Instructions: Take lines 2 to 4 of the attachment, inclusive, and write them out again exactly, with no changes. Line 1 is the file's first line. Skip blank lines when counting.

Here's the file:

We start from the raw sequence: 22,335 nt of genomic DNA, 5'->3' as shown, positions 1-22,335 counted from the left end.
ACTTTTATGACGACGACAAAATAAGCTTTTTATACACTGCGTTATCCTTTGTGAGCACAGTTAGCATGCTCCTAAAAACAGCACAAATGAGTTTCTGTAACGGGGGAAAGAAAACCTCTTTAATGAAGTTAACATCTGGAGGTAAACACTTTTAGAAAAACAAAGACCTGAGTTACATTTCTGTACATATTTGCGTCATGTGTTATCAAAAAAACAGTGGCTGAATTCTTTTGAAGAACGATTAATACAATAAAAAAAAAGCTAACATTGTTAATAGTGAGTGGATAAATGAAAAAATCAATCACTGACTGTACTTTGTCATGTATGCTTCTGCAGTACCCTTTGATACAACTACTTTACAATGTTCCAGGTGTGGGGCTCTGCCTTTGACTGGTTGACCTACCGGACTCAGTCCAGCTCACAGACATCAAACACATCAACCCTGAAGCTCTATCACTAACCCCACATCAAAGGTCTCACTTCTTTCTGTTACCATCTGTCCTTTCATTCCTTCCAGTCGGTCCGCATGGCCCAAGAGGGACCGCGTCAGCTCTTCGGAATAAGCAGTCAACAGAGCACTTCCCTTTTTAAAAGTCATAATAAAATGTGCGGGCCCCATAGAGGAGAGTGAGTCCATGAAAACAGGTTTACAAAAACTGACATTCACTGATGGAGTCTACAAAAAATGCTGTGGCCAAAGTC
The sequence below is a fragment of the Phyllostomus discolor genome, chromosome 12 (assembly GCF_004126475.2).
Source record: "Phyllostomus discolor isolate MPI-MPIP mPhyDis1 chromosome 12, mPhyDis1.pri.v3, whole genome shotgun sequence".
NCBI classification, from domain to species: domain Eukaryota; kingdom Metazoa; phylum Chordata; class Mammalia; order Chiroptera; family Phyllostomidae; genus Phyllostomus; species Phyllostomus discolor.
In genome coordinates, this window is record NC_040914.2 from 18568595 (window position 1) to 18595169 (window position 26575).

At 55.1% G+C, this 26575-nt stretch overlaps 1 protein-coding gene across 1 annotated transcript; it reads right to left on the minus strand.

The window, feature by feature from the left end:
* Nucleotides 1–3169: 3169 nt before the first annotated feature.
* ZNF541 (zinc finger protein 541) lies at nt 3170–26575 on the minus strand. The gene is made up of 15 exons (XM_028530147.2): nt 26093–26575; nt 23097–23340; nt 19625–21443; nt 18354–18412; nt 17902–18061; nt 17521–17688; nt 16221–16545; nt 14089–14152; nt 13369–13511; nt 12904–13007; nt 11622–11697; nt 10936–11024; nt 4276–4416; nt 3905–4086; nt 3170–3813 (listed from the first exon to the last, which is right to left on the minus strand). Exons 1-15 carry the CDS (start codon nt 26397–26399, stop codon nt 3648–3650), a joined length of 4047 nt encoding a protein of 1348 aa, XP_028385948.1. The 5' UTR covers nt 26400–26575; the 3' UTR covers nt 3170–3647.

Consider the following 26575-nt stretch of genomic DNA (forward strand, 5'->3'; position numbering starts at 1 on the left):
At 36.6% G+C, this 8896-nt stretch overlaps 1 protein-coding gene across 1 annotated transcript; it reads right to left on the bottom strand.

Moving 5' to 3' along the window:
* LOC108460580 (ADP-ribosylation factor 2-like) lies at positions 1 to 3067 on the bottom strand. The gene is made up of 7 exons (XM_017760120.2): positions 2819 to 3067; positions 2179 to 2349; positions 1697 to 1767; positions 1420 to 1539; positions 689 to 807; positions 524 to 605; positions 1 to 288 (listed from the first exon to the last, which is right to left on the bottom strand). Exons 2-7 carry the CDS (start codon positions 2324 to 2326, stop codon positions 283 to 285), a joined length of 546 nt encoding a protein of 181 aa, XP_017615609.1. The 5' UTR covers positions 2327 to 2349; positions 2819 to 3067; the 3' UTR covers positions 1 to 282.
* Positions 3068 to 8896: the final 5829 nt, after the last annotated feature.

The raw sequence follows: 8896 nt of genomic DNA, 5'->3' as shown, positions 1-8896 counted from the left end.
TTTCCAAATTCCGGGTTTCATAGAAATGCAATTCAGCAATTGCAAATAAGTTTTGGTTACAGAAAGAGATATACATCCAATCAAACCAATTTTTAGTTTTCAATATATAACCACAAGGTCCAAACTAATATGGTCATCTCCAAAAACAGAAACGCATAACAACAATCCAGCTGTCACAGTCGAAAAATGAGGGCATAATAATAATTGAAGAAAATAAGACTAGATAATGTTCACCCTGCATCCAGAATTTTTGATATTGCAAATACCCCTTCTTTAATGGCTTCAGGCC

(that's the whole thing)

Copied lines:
ACTTTTATGACGACGACAAAATAAGCTTTTTATACACTGCGTTATCCTTTGTGAGCACAGTTAGCATGCTCCTAAAAACAGCACAAATGAGTTTCTGTAACGGGGGAAAGAAAACCTCTTTAATGAAGTTAACATCTGGAGGTAAACACTTTTAGAAAAACAAAGACCTGAGTTACATTTCTGTACATATTTGCGTCATGTGTTATCAAAAAAACAGTGGCTGAATTCTTTTGAAGAACGATTAATACAATAAAAAAAAAGCTAACATTGTTAATAGTGAGTGGATAAATGAAAAAATCAATCACTGACTGTACTTTGTCATGTATGCTTCTGCAGTACCCTTTGATACAACTACTTTACAATGTTCCAGGTGTGGGGCTCTGCCTTTGACTGGTTGACCTACCGGACTCAGTCCAGCTCACAGACATCAAACACATCAACCCTGAAGCTCTATCACTAACCCCACATCAAAGGTCTCACTTCTTTCTGTTACCATCTGTCCTTTCATTCCTTCCAGTCGGTCCGCATGGCCCAAGAGGGACCGCGTCAGCTCTTCGGAATAAGCAGTCAACAGAGCACTTCCCTTTTTAAAAGTCATAATAAAATGTGCGGGCCCCATAGAGGAGAGTGAGTCCATGAAAACAGGTTTACAAAAACTGACATTCACTGATGGAGTCTACAAAAAATGCTGTGGCCAAAGTC
The sequence below is a fragment of the Phyllostomus discolor genome, chromosome 12 (assembly GCF_004126475.2).
Source record: "Phyllostomus discolor isolate MPI-MPIP mPhyDis1 chromosome 12, mPhyDis1.pri.v3, whole genome shotgun sequence".